Rapper Milan Credle was hard at work on what he hoped would be his first full-length album when he almost lost everything.
Credle’s apartment, which he shared with his then-pregnant wife and their two daughters, last March became engulfed in flames and thick black smoke.
He and his family managed to make it safely out of their home at Willow Street Apartments in Pequea Township but lost the majority of their belongings.
They later learned the fire was started by a neighbor who left a cigarette on a balcony in their apartment complex.
Recovering from the fire was an arduous journey, and Credle had to put his album on hold. The rapper, however, is now itching to unleash what he considers to be his best work.
Credle, 26, is raising money on IndieGoGo to pay for the recording and distribution costs for the album. Supporters can contribute until midnight on Dec. 31. As of Thursday afternoon, Credle had raised $1,469 of his $5,000.
He and his wife, Olayinka Credle, and their three children have now moved back into Willow Street Apartments.
Olayinka Credle is the cofounder of Melanin Essentials, which sells chemical-free beauty products for women of color. The company won Lancaster’s Great Social Enterprise Pitch in 2016.
A quiet kid
Milan Credle, originally from the Washington, D.C., area, is a self-described introvert who was quiet as a kid. He finally let his inner fire out once someone starting tapping a beat on a table and asked him to sing and rap. He was 9 at the time.
“This beast came out of me,” says Credle.
He still considers himself an introvert but feels something shift in him when he’s performing.
“It’s still like that now,” Credle says. “I’m very reserved … but put me on stage, and I’m a whole different person.”
Music was a constant in Credle’s home while he was growing up, from Bob Marley to Luther Vandross to Tupac. Credle says his biggest musical influences are Marley and Bob Dylan.
He started performing for others around the age of 14 in D.C.’s go-go music scene. He sang and played drums, keyboards and bass guitar, all of which he taught himself. He started writing original music around the same time.
“I was scared of rejection,” Credle says.
When he was about 16, Credle says, he started hanging with the wrong crowd. He found himself getting into trouble but decided to leave that life behind in pursuit of a football scholarship at Millersville University. He was redshirted as a freshman due to ankle surgery.
Then he met John Caputo, of Gospel Furthering Families ministries. Caputo was the football team’s chaplain. Credle, who was not religious growing up, initially had no interest.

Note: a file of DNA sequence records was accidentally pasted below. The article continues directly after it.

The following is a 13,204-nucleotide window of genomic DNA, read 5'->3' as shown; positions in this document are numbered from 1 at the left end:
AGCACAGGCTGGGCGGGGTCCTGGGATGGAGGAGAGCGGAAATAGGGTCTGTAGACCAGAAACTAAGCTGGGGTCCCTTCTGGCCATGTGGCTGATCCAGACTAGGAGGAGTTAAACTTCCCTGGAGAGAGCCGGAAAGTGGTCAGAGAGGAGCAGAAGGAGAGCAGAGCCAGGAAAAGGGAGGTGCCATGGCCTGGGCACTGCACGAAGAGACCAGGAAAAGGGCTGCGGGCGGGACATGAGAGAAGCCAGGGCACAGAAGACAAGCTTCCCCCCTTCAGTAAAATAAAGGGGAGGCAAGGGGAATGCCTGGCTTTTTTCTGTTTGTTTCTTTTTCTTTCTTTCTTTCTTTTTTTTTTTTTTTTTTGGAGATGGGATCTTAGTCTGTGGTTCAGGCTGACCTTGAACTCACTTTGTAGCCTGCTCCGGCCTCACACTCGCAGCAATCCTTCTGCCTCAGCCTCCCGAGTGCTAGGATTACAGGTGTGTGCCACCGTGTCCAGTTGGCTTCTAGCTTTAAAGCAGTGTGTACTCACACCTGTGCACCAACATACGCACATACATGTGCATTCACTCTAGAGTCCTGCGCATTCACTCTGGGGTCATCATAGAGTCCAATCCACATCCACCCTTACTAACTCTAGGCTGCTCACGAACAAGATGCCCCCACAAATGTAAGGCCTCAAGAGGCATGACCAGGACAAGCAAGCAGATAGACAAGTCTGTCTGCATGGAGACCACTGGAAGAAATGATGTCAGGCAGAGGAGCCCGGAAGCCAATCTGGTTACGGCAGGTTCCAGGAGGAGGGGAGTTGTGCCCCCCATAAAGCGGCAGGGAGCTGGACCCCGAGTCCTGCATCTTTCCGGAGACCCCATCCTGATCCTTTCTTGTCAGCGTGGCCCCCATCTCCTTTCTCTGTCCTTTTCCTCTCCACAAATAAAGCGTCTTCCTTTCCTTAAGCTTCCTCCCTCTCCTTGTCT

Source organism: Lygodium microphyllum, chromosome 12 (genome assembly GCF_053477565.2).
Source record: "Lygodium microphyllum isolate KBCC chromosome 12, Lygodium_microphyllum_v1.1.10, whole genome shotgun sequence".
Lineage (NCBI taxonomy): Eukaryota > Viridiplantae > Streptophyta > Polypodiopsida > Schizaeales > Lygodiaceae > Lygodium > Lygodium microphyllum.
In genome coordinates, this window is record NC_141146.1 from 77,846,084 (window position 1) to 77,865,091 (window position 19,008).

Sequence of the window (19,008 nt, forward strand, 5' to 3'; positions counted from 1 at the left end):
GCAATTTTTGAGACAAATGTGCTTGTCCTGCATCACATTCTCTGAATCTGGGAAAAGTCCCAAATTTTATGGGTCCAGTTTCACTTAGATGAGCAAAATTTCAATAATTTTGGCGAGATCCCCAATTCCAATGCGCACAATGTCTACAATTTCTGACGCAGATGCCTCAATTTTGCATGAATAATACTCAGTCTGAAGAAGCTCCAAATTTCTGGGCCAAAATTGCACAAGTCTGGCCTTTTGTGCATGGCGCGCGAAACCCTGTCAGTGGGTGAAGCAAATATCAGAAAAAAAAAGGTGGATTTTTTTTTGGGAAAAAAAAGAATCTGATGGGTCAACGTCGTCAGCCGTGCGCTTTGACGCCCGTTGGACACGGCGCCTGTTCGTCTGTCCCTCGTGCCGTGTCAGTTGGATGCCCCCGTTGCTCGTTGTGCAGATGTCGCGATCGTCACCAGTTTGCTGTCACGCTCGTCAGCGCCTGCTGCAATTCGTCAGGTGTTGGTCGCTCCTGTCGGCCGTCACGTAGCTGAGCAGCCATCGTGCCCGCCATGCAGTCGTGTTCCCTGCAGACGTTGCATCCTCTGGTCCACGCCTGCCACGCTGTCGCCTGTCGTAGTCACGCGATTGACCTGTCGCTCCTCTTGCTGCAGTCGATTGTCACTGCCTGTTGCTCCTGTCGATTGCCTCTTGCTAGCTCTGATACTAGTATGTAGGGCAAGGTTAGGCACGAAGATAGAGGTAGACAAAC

Caputo and his wife were persistent and got Credle to attend Bible study with the promise of food. Credle kept going back and eventually started going to church.
“That was the first time I heard about Jesus, the whole story, what He did,” Credle says.
It led to a spiritual awakening.
“(Caputo and I) had a talk, and I just broke down crying,” Credle says. “I was like, ‘I’ve been through so much, man. How do I do this?’ ”
Return to music
Around the same time that religious faith became a part of Credle’s life, he found himself returning to music. He performed at a Millersville University event in April 2011, which recharged his energy to create.
“It definitely was intertwined some type of way,” Credle says of his spiritual awakening and return to music.
He released a few self-recorded mixtapes in the following years, and briefly moved back to Washington before returning to Lancaster to raise his family. He worked in J.P. McCaskey High School’s emotional support program before taking a leave of absence.
The Lancaster Community Foundation approached Credle to rap in its “This Lanc is Your Lanc” video. The audio was recorded at the Sugar Tank recording studio, where he met engineers willing to work with him on his debut album.
“I went home and cried,” Credle says. “I was like, it’s happening. It’s happening, baby.”
Credle began collaborating with Sugar Tank engineer Lucas Gienow.
“He’s one of those people who makes you feel good,” Gienow says of Credle. “He makes you want to laugh. He makes you want to joke around with him. But he also, and it kind of comes across in his music, I think he feels a lot and he thinks a lot.”
Gienow was upfront with Credle and told him it was his first time engineering a hip-hop artist.
“He believed in me, which made me believe in him,” Gienow says.
Credle says he’s proud of the finished product, and is looking forward to a record release show that has yet to be scheduled. The album chronicles Credle’s life, including all of its hardships.
“I tried to commit suicide twice,” Credle says. “I talk about the thoughts behind that, the product of being sexually abused as a child, and how that followed me growing up and all that stuff. Trying to be something I wasn’t in the streets. And then I got songs just talking about having this huge dream … but it’s so far-fetched, because when you look at the story around you, the narrative around you, where you’re coming from, nobody gets you.”
It’s an intimate and brave undertaking for any artist, let alone on a debut full-length album. But Credle is confident every trial he has endured has a purpose.
“This stuff is going to fuel me into becoming what I know I’m destined to be,” Credle says.